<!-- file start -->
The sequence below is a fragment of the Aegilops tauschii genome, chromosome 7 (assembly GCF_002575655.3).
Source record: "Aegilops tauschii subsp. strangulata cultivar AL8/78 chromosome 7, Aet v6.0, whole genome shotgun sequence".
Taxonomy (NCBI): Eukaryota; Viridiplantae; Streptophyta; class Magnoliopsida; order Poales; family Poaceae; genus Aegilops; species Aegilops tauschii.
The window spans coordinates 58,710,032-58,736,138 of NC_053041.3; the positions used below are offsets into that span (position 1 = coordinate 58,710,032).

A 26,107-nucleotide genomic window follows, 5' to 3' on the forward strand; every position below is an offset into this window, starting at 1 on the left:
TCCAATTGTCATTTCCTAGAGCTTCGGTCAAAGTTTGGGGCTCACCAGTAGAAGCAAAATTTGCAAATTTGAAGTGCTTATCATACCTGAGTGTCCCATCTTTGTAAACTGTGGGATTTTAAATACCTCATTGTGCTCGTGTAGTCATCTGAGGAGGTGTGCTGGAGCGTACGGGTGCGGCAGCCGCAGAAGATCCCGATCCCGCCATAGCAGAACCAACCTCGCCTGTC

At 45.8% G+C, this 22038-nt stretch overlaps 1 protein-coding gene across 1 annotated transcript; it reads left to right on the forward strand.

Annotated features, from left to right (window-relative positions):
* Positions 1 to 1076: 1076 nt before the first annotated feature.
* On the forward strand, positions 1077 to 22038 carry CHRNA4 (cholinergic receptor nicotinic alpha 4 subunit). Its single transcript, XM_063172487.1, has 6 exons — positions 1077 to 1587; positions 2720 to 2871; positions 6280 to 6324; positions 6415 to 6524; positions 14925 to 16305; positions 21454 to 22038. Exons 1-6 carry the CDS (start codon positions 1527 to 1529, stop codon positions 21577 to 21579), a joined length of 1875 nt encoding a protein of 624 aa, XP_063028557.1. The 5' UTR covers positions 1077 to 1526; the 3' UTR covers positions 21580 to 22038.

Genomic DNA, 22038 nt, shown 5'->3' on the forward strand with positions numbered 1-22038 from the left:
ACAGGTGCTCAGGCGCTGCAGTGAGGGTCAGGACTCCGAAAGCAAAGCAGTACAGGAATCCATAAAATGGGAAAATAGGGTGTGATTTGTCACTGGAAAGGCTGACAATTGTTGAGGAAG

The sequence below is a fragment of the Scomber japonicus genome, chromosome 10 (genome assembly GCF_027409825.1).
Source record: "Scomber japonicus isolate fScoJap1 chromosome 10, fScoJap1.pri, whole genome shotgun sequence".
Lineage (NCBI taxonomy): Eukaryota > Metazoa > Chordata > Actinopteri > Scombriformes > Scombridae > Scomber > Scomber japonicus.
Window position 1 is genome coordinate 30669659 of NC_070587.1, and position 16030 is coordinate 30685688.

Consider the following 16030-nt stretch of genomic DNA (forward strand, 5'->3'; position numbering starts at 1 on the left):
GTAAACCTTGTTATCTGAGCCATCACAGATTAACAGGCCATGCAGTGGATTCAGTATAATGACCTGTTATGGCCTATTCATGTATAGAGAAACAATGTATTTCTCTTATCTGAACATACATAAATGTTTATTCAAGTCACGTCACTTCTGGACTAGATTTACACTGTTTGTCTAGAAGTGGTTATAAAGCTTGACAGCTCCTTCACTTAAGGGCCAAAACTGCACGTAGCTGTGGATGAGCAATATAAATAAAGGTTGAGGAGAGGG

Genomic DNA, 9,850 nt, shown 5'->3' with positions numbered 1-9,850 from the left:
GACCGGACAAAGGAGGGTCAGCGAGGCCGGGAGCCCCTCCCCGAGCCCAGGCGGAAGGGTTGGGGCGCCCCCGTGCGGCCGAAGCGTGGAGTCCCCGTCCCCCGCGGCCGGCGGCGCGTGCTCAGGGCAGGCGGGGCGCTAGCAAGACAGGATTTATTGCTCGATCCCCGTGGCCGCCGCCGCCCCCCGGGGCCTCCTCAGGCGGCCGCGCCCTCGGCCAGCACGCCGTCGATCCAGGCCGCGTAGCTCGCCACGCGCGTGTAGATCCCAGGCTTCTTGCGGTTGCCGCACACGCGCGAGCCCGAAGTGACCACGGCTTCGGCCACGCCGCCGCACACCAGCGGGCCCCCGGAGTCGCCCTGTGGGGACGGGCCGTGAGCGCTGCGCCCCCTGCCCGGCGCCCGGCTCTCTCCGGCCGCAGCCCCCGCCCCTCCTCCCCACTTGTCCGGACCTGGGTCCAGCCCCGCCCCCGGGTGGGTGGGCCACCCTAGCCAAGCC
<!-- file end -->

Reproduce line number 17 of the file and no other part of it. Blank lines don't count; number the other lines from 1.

Consider the following 16030-nt stretch of genomic DNA (forward strand, 5'->3'; position numbering starts at 1 on the left):